Especially beautiful quotes:
"For all these years, perhaps ever since the death of her first husband, she had been in someone else's way" (page 484). What a tragically beautiful truth, Mary had been surrounded her whole life by ruthlessly ambitious men who did not value her right as queen to rule.
"Mary herself was a mass of contradictions, but some qualities abided. She was glamorous, intelligent, gregarious, vivacious, kind, generous, loyal to her supporters and friends, and devoted to her Guise relations. whether or not they returned her love. She could be ingenious and courageous with the razor sharp wit, and never more animated and exuberant than when riding her horse at the head of her army wearing her steel cap.
But she had deep emotional needs. She expected love and needed to be loved. And to a large extent she got what she demanded: from her Guise family as a child, from her Maries as an adult, from her domestic servants and, until she married Bothwell, from her people, who were spellbound by her youth, beauty, and glamour. Maitland came closest to the marl when he predicted that the ordinary people of Scotland would be captivated by her merest smiles or frowns. But as queen she lacked the love of a partner, an equal, who could have bolstered her in her anxieties and tempered her impulsiveness. And this hunger for a partner, a husband, a king, led her to her most grotesque and uncharacteristic miscalculations.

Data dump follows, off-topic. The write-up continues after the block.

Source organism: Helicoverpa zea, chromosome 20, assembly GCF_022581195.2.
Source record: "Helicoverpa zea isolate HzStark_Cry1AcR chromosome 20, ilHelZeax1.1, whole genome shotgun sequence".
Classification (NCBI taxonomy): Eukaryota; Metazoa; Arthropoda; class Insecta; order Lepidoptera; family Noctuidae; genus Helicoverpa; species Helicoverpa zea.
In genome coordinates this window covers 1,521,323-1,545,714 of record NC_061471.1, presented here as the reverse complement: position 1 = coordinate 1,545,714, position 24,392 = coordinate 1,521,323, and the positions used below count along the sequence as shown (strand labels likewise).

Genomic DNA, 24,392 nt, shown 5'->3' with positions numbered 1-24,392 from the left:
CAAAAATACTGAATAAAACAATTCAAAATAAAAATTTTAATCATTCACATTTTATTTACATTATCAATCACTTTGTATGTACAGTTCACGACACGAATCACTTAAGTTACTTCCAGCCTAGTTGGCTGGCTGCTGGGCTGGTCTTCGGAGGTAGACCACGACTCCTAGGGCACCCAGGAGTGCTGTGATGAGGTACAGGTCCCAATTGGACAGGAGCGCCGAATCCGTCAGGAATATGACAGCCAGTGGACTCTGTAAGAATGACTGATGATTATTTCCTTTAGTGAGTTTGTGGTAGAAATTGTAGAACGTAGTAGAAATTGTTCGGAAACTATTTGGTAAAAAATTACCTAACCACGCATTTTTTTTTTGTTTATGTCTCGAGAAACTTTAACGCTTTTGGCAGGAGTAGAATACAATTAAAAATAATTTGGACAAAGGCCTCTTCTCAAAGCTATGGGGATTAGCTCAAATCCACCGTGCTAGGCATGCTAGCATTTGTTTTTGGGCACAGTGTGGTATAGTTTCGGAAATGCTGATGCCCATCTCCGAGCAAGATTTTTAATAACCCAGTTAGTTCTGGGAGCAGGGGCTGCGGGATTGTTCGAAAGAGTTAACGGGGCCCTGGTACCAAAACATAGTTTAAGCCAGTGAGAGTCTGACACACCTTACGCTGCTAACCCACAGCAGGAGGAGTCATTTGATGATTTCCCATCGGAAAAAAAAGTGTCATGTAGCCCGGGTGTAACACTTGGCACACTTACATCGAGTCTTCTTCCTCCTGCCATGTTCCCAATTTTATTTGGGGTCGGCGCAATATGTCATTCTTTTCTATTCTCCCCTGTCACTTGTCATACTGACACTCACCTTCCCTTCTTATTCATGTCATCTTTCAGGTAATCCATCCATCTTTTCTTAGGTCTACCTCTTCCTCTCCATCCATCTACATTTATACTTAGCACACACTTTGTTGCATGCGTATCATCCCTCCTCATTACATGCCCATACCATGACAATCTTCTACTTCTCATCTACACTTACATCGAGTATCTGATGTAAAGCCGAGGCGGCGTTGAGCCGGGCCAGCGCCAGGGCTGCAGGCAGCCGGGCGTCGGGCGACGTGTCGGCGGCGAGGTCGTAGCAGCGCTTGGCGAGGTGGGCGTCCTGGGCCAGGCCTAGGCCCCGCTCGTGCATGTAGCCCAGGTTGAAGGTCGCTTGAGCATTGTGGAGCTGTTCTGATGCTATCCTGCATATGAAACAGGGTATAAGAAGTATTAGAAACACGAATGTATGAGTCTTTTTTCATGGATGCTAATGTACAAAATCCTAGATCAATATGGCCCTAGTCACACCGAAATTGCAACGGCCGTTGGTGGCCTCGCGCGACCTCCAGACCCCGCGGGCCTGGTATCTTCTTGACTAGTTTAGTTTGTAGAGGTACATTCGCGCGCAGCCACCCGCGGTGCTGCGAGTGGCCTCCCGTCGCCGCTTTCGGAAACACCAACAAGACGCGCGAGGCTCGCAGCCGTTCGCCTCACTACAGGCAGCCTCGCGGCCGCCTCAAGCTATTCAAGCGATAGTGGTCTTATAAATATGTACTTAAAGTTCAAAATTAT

Although her rank meant that she was never alone, loneliness must often have consumed her, and it was a sign of her emotional isolation during her later years that her pets became everything to her. Her final reckless throw of the dice in 1586, endorsing a madcap plot in which not even the motives of the principals were clear, is a reflection of her desperation" (pages 496-497).
And this one sums up my thoughts best:
"But to let the end of her life overshadow the whole is an injustice. The odds were stacked against her from the beginning" (page 499).
Truly, Mary never stood a chance against all of these forces who continued to put their interests ahead of her own, even as she was the sovereign ruler of Scotland. She was their queen and they did everything they could to bring her down. Though, there is some solace in this:
"Her victory was more conclusive than even she might have dared hope, because every subsequent British ruler has been descended from her, and all derive their claim to the throne from her and not Elizabeth" (page 489). So there, Elizabeth!
All in all, this is an amazing biography. John Guy has done a wonderful job dispelling all the abhorrent myths and rumors that have run wild in the last 400 years. It is definitely not for the casual reader who has no background knowledge of Mary or her turbulent world, as it runs 500 pages, not including the notes. Still, if you have the interest, by all means, go for it. Highly recommended.